This is becoming more and more of a problem. Facebook, Twitter, LinkedIn, and various other social networking venues are being looked at by HR and hiring managers before an offer is made. I have actually had candidates, who were technically great for the job, LOSE the offer because of their Facebook profile and the pictures they had out there online for public view. I can’t stress this bit of advice enough…keep your personal life PRIVATE online and do NOT post pictures that a potential employer can view. Create a private profile. Lock out anyone you don’t know from viewing your pictures. Good recruiters (and hiring managers) are looking up your online profiles to learn more about your personal life and it can cost you the job if there are things on there that can be considered “less than professional.”
7. Don’t wait until you are out of work to contact a recruiter – be proactive
Fact of life – hiring managers prefer to hire someone that is already gainfully employed. It’s just the nature of the beast I guess. Another reason to already be in contact with a trusted recruiter is to keep your resume and skills fresh on their minds. When a job becomes available that your skills are a great match for, they can call you and tell you about it right away. You might not be interested at that moment, but don’t wait until you are out of work to keep your options open. You must stay ahead of the competition. Be pro-active with your resume and job search. Not only will you be more marketable to a prospective hiring manager, but you won’t have to go through all the preliminary steps with the recruiter before the interview stage. You’ll already have that out of the way and be that much closer to your new job.
8. Don’t make the headhunter guess what it is you are best at
This is similar to being thorough on your resume descriptions. Talk with your recruiter about your skills and background to let them know where you excel. There may be important things you are so used to being part of your daily life at work that you didn’t even think to put them on the resume. These are things that hiring managers probably won’t assume you’re good at if they aren’t told. If you don’t tell me what you can do…I don’t know you can. Help me help you!!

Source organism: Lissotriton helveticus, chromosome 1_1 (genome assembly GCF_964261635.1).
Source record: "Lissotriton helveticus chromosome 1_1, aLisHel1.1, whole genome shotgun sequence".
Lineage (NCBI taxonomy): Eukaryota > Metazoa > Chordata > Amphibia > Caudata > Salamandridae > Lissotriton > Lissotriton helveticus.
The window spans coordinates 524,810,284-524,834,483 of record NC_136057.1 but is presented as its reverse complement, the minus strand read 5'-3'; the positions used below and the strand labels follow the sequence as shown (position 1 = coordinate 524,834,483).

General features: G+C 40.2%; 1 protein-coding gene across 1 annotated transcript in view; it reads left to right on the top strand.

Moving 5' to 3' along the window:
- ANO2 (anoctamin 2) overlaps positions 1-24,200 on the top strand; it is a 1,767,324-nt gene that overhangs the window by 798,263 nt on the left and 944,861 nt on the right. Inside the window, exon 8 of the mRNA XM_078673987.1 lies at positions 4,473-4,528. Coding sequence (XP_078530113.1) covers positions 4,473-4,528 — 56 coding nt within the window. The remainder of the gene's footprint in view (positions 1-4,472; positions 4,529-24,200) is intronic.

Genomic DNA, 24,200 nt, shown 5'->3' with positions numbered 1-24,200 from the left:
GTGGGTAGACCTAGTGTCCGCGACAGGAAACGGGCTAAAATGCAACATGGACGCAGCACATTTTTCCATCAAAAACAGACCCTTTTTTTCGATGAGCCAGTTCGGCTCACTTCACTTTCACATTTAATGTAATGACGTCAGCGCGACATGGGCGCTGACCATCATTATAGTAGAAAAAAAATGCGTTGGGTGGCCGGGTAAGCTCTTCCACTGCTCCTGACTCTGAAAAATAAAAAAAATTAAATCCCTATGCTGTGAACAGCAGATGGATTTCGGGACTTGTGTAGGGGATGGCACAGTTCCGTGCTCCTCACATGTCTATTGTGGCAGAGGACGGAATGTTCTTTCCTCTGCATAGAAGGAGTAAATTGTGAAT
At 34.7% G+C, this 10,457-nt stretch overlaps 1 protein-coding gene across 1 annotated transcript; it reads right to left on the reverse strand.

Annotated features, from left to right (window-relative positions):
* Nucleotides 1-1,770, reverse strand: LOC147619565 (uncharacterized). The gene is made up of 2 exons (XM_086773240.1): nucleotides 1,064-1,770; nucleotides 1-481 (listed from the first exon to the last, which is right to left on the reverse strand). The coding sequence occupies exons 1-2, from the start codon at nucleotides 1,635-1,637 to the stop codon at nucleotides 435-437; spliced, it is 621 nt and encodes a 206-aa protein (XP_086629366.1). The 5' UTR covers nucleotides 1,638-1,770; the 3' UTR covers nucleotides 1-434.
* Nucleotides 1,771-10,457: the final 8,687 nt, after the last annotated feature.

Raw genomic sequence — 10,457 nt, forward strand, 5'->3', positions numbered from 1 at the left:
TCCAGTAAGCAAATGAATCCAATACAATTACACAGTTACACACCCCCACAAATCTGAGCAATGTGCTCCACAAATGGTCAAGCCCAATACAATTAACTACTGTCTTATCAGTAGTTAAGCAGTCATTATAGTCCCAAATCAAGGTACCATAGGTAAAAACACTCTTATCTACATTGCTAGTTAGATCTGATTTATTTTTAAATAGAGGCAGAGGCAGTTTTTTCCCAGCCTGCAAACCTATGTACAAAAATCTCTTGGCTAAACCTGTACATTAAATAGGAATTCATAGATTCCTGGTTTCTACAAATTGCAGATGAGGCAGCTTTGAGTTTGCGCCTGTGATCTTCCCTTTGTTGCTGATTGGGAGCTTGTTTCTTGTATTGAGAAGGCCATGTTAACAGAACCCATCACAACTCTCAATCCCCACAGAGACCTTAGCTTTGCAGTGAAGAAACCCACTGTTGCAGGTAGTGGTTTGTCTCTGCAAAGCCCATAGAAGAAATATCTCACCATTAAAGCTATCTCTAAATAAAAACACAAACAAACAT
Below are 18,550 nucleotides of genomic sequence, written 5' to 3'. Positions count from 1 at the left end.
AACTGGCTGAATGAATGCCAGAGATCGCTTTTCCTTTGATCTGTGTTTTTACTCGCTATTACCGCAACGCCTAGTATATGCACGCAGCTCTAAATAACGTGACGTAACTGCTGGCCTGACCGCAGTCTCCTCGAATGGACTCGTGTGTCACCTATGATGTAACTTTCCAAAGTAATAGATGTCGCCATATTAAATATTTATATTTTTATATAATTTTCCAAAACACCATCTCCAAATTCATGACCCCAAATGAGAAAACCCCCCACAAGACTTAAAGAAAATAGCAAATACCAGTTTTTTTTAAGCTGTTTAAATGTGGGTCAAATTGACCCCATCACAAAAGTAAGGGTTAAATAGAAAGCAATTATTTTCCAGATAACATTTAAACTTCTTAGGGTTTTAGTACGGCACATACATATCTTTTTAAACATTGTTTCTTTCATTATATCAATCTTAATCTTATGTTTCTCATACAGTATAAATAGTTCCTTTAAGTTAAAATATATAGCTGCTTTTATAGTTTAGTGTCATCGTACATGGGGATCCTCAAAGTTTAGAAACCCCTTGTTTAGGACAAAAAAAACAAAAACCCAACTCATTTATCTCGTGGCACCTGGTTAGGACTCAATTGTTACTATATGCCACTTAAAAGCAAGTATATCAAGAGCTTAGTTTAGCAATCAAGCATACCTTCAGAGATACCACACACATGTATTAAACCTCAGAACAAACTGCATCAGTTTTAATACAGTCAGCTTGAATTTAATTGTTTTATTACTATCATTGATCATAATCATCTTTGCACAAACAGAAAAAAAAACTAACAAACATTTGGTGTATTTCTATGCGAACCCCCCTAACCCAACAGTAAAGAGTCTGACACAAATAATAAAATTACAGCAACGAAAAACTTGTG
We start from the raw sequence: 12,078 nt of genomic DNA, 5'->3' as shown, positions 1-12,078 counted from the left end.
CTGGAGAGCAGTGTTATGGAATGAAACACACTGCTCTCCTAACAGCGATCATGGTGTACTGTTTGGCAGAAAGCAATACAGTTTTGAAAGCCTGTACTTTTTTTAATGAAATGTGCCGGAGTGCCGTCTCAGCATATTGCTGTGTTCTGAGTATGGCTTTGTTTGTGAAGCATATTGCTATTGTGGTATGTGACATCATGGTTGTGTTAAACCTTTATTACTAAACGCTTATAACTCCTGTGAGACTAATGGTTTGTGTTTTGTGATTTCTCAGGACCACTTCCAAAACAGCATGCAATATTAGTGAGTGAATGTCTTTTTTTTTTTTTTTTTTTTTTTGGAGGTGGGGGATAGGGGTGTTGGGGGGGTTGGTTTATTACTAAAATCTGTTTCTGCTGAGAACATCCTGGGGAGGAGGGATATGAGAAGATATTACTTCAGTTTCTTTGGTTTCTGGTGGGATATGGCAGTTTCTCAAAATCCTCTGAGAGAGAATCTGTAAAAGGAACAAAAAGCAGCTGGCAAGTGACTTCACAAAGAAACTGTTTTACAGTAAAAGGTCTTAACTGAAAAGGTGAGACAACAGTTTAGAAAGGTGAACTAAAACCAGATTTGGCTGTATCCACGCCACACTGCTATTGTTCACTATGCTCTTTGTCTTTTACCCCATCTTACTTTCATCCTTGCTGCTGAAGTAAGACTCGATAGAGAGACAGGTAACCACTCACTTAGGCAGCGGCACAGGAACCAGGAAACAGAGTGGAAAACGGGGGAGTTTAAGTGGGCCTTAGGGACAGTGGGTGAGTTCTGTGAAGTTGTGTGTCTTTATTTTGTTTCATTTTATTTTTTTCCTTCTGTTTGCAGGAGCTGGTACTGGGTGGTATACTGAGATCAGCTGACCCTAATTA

9. Being secretive about your salary or being vague about your total compensation
This is another time waster almost as bad as submitting your resume for a job you clearly don’t have the skills for. If you need $120,000 per year to consider a new job you need to tell the recruiter this information so they don’t call you for a job paying only $80,000 per year. You know what your current compensation is and you know what you are really willing to consider. The recruiter you’re working with needs to know this too in order to make sure you are the right person for the job. There are a lot of considerations regarding compensation. Location, benefits, bonuses, and corporate perks all play a part in the final decision to accept a job or not. The recruiter knows the best ways to negotiate with their hiring managers. They work with these managers constantly to match skills, compensation, and personality profiles to the job openings. Hiding your compensation or not being willing to discuss this openly will cause problems in the hiring process and just complicate the situation. Don’t wait until after weeks of interviewing to deal with an issue that could easily be out of the way before all that time was wasted for all people involved.
10. Constantly calling/harassing your headhunter about feedback
The recruiter is just as anxious to hear feedback on your resume from their hiring manager as you are. Rest assured that as soon as the recruiter knows something, they are going to call you and talk about it. Good or bad, they know you need to know. Same goes for interviewing. Your recruiter can hardly wait to hear back from the hiring manager about your interview and to talk about the next steps. Calling them over and over again several times a day is not going to make them get the information any faster for you. Yes it can be nerve-racking…we know. Just know your recruiter is actively pursuing this information for you and will certainly call you the moment they know how things went and what next steps need to be taken. If you are waiting on feedback, I would suggest that calling your recruiter every 48 hours just to “touch base” would be appropriate. Also, if you have had changes in your availability (got another interview or have an offer), then calling to let them know is also an expected professional courtesy.
These things will help you avoid common pitfalls that can ruin your chance of getting the offer and finding your next job. Keeping your competitive edge in today’s market is crucial, and now that you are aware of many things people do to ruin their own chances you can avoid these things and be at the top of your game.